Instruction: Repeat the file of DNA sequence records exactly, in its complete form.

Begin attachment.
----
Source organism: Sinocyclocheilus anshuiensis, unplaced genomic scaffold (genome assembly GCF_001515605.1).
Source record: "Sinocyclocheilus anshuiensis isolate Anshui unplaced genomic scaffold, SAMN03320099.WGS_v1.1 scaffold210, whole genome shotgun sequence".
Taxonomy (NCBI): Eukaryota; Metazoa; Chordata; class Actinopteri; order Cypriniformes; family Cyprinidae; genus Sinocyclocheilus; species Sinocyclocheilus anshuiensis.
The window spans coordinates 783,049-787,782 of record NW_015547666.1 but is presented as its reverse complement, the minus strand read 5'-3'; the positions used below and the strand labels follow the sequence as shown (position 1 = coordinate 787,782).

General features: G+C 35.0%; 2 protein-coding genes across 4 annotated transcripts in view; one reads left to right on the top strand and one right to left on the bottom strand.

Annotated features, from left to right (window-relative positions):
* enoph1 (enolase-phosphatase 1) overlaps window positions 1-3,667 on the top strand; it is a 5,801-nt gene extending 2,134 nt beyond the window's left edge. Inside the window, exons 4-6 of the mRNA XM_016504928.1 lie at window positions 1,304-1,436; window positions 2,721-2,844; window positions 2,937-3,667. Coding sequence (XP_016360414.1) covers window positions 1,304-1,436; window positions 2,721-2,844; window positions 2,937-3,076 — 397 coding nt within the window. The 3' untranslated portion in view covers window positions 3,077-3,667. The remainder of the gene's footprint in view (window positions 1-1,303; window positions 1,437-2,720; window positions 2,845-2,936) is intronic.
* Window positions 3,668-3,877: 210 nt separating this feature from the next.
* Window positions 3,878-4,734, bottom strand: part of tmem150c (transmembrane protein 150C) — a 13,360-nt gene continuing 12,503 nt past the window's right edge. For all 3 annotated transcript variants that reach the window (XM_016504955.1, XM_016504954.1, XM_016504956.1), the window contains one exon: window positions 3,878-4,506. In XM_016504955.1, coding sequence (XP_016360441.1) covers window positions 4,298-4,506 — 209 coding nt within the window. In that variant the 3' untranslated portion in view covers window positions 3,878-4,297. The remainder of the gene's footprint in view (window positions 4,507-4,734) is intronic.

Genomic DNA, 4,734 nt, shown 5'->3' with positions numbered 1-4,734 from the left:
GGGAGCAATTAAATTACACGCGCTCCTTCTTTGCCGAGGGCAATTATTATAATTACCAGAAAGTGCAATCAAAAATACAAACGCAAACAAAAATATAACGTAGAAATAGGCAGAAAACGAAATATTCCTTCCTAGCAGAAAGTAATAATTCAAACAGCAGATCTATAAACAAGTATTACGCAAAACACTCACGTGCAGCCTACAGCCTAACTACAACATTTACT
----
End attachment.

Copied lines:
Source organism: Sinocyclocheilus anshuiensis, unplaced genomic scaffold (genome assembly GCF_001515605.1).
Source record: "Sinocyclocheilus anshuiensis isolate Anshui unplaced genomic scaffold, SAMN03320099.WGS_v1.1 scaffold210, whole genome shotgun sequence".
Taxonomy (NCBI): Eukaryota; Metazoa; Chordata; class Actinopteri; order Cypriniformes; family Cyprinidae; genus Sinocyclocheilus; species Sinocyclocheilus anshuiensis.
The window spans coordinates 783,049-787,782 of record NW_015547666.1 but is presented as its reverse complement, the minus strand read 5'-3'; the positions used below and the strand labels follow the sequence as shown (position 1 = coordinate 787,782).

General features: G+C 35.0%; 2 protein-coding genes across 4 annotated transcripts in view; one reads left to right on the top strand and one right to left on the bottom strand.

Annotated features, from left to right (window-relative positions):
* enoph1 (enolase-phosphatase 1) overlaps window positions 1-3,667 on the top strand; it is a 5,801-nt gene extending 2,134 nt beyond the window's left edge. Inside the window, exons 4-6 of the mRNA XM_016504928.1 lie at window positions 1,304-1,436; window positions 2,721-2,844; window positions 2,937-3,667. Coding sequence (XP_016360414.1) covers window positions 1,304-1,436; window positions 2,721-2,844; window positions 2,937-3,076 — 397 coding nt within the window. The 3' untranslated portion in view covers window positions 3,077-3,667. The remainder of the gene's footprint in view (window positions 1-1,303; window positions 1,437-2,720; window positions 2,845-2,936) is intronic.
* Window positions 3,668-3,877: 210 nt separating this feature from the next.
* Window positions 3,878-4,734, bottom strand: part of tmem150c (transmembrane protein 150C) — a 13,360-nt gene continuing 12,503 nt past the window's right edge. For all 3 annotated transcript variants that reach the window (XM_016504955.1, XM_016504954.1, XM_016504956.1), the window contains one exon: window positions 3,878-4,506. In XM_016504955.1, coding sequence (XP_016360441.1) covers window positions 4,298-4,506 — 209 coding nt within the window. In that variant the 3' untranslated portion in view covers window positions 3,878-4,297. The remainder of the gene's footprint in view (window positions 4,507-4,734) is intronic.

Genomic DNA, 4,734 nt, shown 5'->3' with positions numbered 1-4,734 from the left:
GGGAGCAATTAAATTACACGCGCTCCTTCTTTGCCGAGGGCAATTATTATAATTACCAGAAAGTGCAATCAAAAATACAAACGCAAACAAAAATATAACGTAGAAATAGGCAGAAAACGAAATATTCCTTCCTAGCAGAAAGTAATAATTCAAACAGCAGATCTATAAACAAGTATTACGCAAAACACTCACGTGCAGCCTACAGCCTAACTACAACATTTACT